Surely worried readers might conclude that such “obscene” enrichment by the greediest would inevitably impoverish the neediest, leaving only miserable crumbs for the beleaguered middle class. But the CBO numbers actually showed that big gains for top earners did nothing to prevent simultaneous (if more modest) improvements by every other income group. For instance, the middle class (the 60 percent of the population in the 21st through 80th percentiles), raised their average inflation-adjusted, after-tax household income by a healthy 40 percent. Even the bottom 20 percent of the population moved ahead during the Reagan, Clinton and George W. Bush booms, lifting their earnings 18 percent.
Moreover, the CBO acknowledged (but The New York Times failed to report) that it’s important to keep in mind that these numbers disguise considerable movement from group to group by the real people who sometimes get lost in statistical portraits. Other studies have demonstrated that the majority of households that found themselves in the bottom 20 percent three decades ago have moved up the income scale, with their places taken by young people just beginning their careers and by newly arrived immigrants.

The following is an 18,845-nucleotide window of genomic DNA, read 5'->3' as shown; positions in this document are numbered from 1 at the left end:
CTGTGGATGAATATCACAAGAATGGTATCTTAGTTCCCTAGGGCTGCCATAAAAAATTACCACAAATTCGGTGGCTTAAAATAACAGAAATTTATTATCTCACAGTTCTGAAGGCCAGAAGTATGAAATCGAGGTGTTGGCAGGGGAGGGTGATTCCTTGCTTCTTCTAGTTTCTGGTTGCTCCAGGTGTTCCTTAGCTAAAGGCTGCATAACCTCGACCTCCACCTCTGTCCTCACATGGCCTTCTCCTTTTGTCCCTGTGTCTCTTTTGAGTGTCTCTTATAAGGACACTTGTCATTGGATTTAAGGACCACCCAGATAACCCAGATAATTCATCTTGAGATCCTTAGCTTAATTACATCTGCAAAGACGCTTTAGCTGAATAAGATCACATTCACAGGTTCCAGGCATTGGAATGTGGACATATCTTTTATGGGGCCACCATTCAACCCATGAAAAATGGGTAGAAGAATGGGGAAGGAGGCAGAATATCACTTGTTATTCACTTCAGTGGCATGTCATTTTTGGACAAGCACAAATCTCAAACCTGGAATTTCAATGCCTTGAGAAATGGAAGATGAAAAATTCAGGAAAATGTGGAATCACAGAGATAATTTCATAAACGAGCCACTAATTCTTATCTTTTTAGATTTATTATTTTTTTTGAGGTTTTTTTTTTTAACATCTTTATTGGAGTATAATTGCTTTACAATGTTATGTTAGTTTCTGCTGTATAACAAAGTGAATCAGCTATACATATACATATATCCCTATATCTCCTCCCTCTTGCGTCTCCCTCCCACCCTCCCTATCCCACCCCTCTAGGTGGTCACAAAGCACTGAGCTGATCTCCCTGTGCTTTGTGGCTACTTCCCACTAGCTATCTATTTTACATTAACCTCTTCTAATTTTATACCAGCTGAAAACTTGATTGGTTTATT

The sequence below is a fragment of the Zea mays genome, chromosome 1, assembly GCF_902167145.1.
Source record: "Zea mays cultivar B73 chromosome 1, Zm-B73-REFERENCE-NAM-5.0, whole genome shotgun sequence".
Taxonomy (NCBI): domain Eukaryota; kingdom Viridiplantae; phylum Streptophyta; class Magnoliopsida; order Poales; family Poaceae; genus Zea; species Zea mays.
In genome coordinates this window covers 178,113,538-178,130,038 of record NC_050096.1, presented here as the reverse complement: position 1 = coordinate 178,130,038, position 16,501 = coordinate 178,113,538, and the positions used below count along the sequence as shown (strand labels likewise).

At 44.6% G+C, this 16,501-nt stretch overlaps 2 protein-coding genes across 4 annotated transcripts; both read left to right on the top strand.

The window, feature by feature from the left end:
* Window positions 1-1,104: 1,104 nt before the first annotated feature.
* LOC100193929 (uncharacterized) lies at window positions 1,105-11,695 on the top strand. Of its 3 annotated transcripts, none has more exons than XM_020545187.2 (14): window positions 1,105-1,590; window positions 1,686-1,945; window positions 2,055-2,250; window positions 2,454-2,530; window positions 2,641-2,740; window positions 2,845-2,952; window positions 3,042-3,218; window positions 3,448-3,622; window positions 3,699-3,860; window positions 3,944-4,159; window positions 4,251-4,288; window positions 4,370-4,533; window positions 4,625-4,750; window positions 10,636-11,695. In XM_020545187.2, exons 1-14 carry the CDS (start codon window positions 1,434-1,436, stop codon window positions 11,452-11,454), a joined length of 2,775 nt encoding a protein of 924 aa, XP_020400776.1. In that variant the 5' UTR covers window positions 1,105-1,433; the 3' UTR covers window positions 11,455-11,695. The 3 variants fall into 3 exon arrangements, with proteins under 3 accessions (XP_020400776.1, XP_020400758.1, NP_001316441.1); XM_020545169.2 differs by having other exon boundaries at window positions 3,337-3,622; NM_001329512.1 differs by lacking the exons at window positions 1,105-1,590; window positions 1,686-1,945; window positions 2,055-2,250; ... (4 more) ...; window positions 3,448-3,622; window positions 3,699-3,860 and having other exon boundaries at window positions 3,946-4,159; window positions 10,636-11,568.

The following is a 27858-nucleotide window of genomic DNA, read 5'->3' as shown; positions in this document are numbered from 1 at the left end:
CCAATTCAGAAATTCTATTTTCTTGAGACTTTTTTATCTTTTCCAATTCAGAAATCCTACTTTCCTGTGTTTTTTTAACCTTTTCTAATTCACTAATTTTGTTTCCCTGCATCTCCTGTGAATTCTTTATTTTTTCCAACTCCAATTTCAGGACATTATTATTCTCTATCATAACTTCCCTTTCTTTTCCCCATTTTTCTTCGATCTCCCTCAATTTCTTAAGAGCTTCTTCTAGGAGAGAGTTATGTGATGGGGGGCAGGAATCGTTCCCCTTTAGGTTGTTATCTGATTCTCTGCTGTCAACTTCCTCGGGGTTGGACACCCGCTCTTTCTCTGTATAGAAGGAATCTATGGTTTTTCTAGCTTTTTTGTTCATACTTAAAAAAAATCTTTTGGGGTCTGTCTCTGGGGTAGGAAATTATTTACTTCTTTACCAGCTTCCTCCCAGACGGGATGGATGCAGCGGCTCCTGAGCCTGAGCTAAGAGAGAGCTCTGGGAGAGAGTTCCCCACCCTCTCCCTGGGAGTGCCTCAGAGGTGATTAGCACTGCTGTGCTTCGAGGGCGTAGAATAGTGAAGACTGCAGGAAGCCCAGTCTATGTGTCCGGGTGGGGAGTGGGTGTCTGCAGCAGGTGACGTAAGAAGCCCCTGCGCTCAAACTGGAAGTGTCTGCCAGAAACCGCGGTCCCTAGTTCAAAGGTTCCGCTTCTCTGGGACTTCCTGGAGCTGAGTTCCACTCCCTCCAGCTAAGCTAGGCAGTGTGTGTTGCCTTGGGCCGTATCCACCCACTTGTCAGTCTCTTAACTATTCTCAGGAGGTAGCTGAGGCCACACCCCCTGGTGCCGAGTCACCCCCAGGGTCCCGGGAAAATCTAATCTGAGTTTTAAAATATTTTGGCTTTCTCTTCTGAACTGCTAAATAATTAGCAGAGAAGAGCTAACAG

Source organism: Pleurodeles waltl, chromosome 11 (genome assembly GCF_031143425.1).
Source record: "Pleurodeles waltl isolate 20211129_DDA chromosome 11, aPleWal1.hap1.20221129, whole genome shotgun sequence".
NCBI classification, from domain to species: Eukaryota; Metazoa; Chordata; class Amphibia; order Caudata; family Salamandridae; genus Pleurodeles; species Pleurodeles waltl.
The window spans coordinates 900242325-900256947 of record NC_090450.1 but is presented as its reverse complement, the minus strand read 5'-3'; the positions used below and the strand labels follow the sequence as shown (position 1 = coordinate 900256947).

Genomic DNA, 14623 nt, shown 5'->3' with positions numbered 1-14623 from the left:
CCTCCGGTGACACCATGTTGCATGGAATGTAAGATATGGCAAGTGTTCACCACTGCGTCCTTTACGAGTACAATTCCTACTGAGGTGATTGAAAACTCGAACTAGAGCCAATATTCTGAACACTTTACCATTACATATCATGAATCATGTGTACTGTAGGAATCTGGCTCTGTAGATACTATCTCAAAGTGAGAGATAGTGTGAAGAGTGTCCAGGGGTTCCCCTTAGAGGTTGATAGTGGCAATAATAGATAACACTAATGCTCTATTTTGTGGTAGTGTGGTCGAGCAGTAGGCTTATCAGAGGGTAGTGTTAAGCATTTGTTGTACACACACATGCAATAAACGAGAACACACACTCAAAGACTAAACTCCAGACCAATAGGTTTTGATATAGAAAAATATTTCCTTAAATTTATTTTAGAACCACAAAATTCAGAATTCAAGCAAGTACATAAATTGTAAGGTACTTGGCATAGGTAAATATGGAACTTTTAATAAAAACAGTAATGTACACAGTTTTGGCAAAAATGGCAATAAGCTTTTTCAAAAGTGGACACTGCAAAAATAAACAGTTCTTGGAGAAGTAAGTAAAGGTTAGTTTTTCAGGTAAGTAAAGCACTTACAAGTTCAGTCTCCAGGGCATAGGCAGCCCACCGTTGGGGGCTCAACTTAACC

The full report of the Congressional Budget Office should also deprive Democrats of one of their favorite talking points, since it makes clear that federal tax policy played no significant role in the “rise of the rich.” The impact of federal taxation and transfer payments, even at the height of the Bush era in 2007, reduced the share of after-tax income that went to the top 1 percent, dropping their portion of the nation’s economic productivity from 20 percent (of before-tax “market income”) to 17 percent (after tax and transfers). As the CBO pointedly concluded, “government transfers and federal taxes are both progressive,” taking more from the rich and giving more to the poor, so that distribution of household income after governmental adjustments is “more equal” than before the progressive tax system and direct payments to the poor kick in.
There’s also no evidence at all that more equal distribution of rewards is associated with more robust economic growth. In fact, the CBO notes that the “distribution of market income became more unequal almost continuously between 1979 and 2007 except during the recessions in 1990-1991 and 2001,” showing that the dreaded “economic gap” stops growing only when the economy itself stops growing.